While I don’t have all the details of what each aquarium entails, here is some information I collected from ADG’s Instagram (certain aspects may have been altered):
  • 90P Planted Aquarium: Blyxa “red” sp. in background (used by Amano), uses CO2, Twinstar 900E light with inline dimmer
  • 90cm Tank with Lava Stone: Eleocharis acicularis “mini” (from Tropica tissue culture cup) as carpet, coral moss (Riccardia chamedryfolia) on the rock
  • 20 Gallon Long with Lava Stone: contains bucephalandra, anubias nana petite, and coral moss (Riccardia chamedryfolia); Twinstar 900E light; Carib-Sea white sand?
  • Tripod Archway: Ultum Nature Systems 60U; uses only attached/epiphytic plants such as buce and coral moss (aka riccardia or mini pellia)
  • Wild Discus Hardscape: Planet Aquariums rimless tank with 3M vinyl frosted film as the background; livestock includes wild red Heckel discus, green laser corydoras, cardinal tetras, and angelfish
  • Lake Tanganyika Tank: 460 gallon, 7' x 4' x 4'??
  • West African Tank: 9-foot African riverine hardscape with four Kessil A80 LED lights
  • 425-Gallon Reef Tank

Related Links
Aquarium Design Group
ADG FaceBook page
ADG Instagram


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Saturday, July 21, 2018

How to Survive the Terrible Threes



Do you have an adorable two- or three-year-old who is simultaneously the love of your life and the bane of your existence? Yeah, got one of those, too. Keep reading to find out how we survived the terrible twos and threes.

Now, my son is like me, super chill and compliant by nature, so we hardly experienced the terrible twos with him. My daughter, on the other hand, is like her father, a strong-willed force of nature who has to do everything herself. Her “terrible twos” started when she was 18 months old and lasted until now when she’s about to turn 4. That first year was intolerable because we could not figure out what made her tick! She didn’t seem to respond to any kind of correction or training.

Corrective Methods We Tried First

We tried positive reinforcement, but she didn’t care about our approval or rewards. She cared more about getting that lollipop into her mouth now!

We tried swatting her on the hand or butt, and… it would only add fuel to the fire. Instead of instilling a contrite spirit, she would furiously react by trying to hit or attack us in retaliation. (Good self-defense response, I guess.)

We tried time-outs, and this girl would calmly stand in the corner and proceed to deliberately pee in her underwear as a form of protest.

I would remove her toys and privileges, but she didn’t care. She’s not very materialistic like that and would rather see it all burn rather than give in.

Redirection kinda worked, but it mostly served to defuse tantrums and I’m not sure it made any lasting impressions.

Success: The "Straitjacket Hug"

After much trial and error, we developed what I call the “straitjacket hug.” See, our daughter really values her independence, so what we do is take away her physical freedom. I put her on my lap facing away from me, put her hands in each of mine, and then wrap my arms around her. If she starts kicking me, I clamp her legs between mine. And she basically stays like that until she apologizes (and I believe it’s genuine). If she does it again, then she gets a tighter hug and for a longer period of time.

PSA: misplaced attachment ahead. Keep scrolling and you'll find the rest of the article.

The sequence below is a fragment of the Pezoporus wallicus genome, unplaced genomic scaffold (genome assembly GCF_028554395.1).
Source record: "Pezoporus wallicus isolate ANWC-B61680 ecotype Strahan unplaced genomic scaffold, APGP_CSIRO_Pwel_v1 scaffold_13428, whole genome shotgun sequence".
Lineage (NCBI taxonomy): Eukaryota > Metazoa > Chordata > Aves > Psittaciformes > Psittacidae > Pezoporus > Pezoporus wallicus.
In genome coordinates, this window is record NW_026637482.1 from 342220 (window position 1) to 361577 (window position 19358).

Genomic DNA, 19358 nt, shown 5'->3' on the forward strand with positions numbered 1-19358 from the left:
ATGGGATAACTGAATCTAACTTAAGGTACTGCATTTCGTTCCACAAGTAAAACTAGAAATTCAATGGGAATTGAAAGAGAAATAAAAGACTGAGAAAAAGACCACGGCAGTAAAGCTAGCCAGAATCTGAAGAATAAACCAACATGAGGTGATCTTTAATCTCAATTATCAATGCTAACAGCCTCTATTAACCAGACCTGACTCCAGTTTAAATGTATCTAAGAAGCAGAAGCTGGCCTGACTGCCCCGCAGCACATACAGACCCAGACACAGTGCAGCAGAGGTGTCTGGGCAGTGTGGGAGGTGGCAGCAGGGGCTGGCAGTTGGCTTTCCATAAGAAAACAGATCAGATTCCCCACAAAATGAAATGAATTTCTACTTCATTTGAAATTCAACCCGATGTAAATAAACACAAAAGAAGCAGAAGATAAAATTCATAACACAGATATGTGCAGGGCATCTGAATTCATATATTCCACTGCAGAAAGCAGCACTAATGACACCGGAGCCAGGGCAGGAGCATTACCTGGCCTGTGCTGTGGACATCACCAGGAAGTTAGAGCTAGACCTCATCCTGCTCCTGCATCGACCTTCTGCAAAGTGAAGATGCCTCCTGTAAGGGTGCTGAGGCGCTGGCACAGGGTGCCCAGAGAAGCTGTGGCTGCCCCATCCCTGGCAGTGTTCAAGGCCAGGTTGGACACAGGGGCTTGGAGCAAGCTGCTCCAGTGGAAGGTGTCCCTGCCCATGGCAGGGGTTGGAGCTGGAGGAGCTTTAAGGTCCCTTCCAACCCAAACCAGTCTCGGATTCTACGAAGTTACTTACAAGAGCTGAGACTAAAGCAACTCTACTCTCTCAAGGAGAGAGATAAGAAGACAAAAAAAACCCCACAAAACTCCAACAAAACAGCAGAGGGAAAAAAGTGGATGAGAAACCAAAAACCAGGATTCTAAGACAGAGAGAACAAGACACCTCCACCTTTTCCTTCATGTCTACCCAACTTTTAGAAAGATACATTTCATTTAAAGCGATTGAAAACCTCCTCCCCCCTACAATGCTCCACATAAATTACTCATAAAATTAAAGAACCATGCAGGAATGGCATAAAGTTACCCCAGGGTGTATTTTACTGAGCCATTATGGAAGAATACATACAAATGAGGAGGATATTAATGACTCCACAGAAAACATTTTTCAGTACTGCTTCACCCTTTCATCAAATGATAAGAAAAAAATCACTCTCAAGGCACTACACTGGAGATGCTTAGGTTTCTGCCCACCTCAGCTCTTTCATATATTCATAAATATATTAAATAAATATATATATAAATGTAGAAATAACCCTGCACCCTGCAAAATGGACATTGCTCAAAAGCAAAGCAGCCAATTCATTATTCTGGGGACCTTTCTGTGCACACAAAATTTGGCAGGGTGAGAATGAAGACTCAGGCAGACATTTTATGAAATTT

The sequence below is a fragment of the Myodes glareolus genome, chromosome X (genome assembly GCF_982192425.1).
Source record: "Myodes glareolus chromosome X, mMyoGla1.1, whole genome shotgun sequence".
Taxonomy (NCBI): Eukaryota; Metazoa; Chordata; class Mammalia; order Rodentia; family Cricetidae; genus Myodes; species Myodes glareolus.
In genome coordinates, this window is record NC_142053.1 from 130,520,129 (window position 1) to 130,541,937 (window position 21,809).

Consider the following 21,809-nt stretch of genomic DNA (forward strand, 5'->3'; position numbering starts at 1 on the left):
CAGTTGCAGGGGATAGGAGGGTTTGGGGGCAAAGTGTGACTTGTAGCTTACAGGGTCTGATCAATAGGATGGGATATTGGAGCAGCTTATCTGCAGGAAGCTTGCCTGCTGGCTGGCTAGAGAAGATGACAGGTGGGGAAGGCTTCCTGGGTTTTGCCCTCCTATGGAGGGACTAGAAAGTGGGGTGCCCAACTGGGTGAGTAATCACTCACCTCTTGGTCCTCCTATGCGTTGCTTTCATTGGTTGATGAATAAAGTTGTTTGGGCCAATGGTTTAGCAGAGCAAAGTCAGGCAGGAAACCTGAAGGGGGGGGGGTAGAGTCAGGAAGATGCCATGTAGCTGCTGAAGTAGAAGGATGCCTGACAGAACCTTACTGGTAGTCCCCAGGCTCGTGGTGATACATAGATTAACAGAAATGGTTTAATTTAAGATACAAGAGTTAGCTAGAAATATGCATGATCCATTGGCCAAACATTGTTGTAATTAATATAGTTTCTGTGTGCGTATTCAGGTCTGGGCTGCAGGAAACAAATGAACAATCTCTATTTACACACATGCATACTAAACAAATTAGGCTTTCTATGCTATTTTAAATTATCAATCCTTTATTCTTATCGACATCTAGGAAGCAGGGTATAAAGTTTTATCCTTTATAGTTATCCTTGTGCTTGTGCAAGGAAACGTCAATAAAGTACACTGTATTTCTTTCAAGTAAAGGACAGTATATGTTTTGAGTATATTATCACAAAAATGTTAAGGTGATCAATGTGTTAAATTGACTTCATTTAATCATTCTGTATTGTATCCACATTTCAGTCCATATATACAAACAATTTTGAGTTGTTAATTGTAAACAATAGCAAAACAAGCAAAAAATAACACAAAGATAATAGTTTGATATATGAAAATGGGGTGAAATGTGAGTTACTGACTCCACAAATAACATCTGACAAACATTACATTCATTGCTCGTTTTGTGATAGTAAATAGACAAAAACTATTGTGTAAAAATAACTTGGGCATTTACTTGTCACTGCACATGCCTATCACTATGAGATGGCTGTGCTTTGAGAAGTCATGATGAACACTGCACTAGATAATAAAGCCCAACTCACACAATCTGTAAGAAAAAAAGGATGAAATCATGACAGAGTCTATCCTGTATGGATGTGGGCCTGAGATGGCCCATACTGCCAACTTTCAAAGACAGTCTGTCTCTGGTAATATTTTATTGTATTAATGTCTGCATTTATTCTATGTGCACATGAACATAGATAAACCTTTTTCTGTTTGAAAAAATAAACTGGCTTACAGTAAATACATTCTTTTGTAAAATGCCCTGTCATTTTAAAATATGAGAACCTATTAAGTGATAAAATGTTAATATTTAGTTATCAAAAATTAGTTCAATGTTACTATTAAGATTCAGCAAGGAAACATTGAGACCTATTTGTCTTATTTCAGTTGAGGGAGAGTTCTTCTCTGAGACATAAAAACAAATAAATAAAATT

How to discipline toddlers with the straitjacket hug

The pros of this method is that it’s a good way of helping her to calm down because sometimes she has trouble calming down on her own. And in public, it looks like I’m merely hugging her, not disciplining or hurting her. (No Child Protective Services, thank you very much...) My daughter even asks me to hug her backwards when she needs comforting, so clearly she knows the difference between a corrective hug and a regular hug.

The cons is that she's free to cry and vent her frustration vocally, so usually I stay silent till she’s calmed down and apologized before attempting to talk about her behavior.

Now that we’re out of the terrible twos and threes, we don’t have to use the straight-jacket hug as often. She knows that as soon as I lock her down, I’m going to patiently out-wait her no matter what it takes. And now that she’s almost four, every day doesn't feel like a battlefield from sunrise to sundown, and I feel like I can actually breathe a little. I’m so grateful we found a simple disciplinary method that’s effective and works well for our family. So to all you parents of young kids who are at your wits end, don’t give up. Keep researching, keep trying new things, and eventually the tide will turn and this season will pass.

Question of the Day

what tips and tricks do you have for surviving the terrible twos and threes? Comment below to share your experiences because I’d love to hear them. I know you’re doing an amazing job parenting your kid, so chin up and I’ll see you next time!


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Tuesday, July 17, 2018

BUCEPHALANDRA CARE GUIDE | How to Plant, Grow & Propagate Buce


Bucephalandra is such an easy and beautiful aquarium plant that’s perfect for low tech planted tanks and nano aquascapes, but is it worth the hefty price tag? Keep reading to find out more:

What is Bucephalandra?